Wednesday, 10 October 2012

Cahokia

My reading must seem erratic.  I've blogged about South America, southern Africa, human sacrifice, the Indo-European expansion, classic ethnographies of highland southeast Asia, and Alfred Russel Wallace.  I'm not an expert on any of these things, but I do read a lot, and I read a very diverse range of books.  I just want to know more about the history of humankind, and ideally, I'd like to spread awareness of the brilliant craziness of so much of it whether I'm an expert or not.
The book I read last - finished in one day, in fact, as it is fairly short - was Timothy Pauketat's Cahokia (2009, Penguin Press).  It's a short, popular introduction to Cahokia, possibly the only true city in North America before the arrival of Europeans.  There were, of course, large villages and towns throughout the continent, but Cahokia, on the border between Illinois and Missouri, seems to have outdone them all.  In terms of social complexity, functional specialisation, the grandeur of it architecture, and the endurance of its cultural influence, Cahokia really was the most important site in pre-Columbian North America.  I read Pauketat's book as build-up to reading more academic works on Cahokia and Mississippian societies, but it's a very readable and exciting account on its own, and I'd recommend it if you know little about North America and want your preconceptions to be blown apart by archaeological fact.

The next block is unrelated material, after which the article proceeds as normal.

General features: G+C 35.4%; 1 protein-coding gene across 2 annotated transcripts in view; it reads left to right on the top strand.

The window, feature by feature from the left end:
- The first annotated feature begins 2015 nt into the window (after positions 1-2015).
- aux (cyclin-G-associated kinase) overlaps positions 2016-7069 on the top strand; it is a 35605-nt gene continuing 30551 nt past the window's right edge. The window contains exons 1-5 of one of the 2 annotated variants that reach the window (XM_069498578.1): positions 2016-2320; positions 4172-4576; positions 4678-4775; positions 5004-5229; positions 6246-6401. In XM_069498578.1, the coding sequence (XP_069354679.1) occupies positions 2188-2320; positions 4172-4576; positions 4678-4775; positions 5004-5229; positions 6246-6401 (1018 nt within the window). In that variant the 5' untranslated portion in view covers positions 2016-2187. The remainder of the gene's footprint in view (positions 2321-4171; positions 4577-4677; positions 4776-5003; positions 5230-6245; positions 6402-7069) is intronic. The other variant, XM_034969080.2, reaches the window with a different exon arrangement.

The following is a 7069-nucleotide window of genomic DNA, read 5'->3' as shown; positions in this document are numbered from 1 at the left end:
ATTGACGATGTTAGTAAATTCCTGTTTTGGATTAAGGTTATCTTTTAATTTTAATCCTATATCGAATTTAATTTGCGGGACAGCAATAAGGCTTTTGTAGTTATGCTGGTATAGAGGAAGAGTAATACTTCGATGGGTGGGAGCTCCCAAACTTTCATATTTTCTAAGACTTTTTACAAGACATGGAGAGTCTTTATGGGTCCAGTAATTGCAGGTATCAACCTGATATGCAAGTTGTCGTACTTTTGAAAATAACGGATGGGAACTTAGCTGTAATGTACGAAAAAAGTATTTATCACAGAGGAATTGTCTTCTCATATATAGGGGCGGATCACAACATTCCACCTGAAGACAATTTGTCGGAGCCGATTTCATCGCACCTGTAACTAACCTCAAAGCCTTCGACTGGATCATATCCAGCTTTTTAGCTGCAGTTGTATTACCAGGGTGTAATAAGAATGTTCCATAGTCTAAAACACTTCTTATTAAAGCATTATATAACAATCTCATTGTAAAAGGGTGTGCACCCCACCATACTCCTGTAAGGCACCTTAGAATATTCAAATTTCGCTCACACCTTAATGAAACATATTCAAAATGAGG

I first read about the place a long time ago, when I was a kid.  I lived in the USA as a boy, and as you do when you're a foreigner in an interesting country, my parents bought quite a few books on American history and prehistory.  We also visited lots of Civil War sites - I have fond memories of walking around antique cannons on a balmy summer evening, and of listening to an audioguide based on the Ken Burns' series in the car.  As I grew up, back in England, I took more of an interest myself in these things.  Not so much the Civil War (although my brother still reads book on Shiloh, &c), but indigenous life and society.  On the bookshelf on the landing outside my bedroom, there was a copy of Native Americans: The Life and Culture of the North American Indian by Norman Bancroft Hunt (Mallard Press, 1991), which I read through several times.  Before I had even started secondary education, I was already pretty familiar with Paleo-Indians, the Hopewell and Adena cultures, the debate surrounding the arrival of humans to the Americas, and so on.  I knew about each culture area - the Eastern Woodlands, Great Plains, the Arctic, the Great Basin.  I knew a bit about Cahokia.  In my teens, I even bought a couple of books on the Mohawk and Lakota languages (the latter is much easier to learn than the former).  I'm fairly sure that reading that book, and subsequently many others, is part of the reason why I decided to study anthropology, despite my focus shifting to other people and other parts of the world.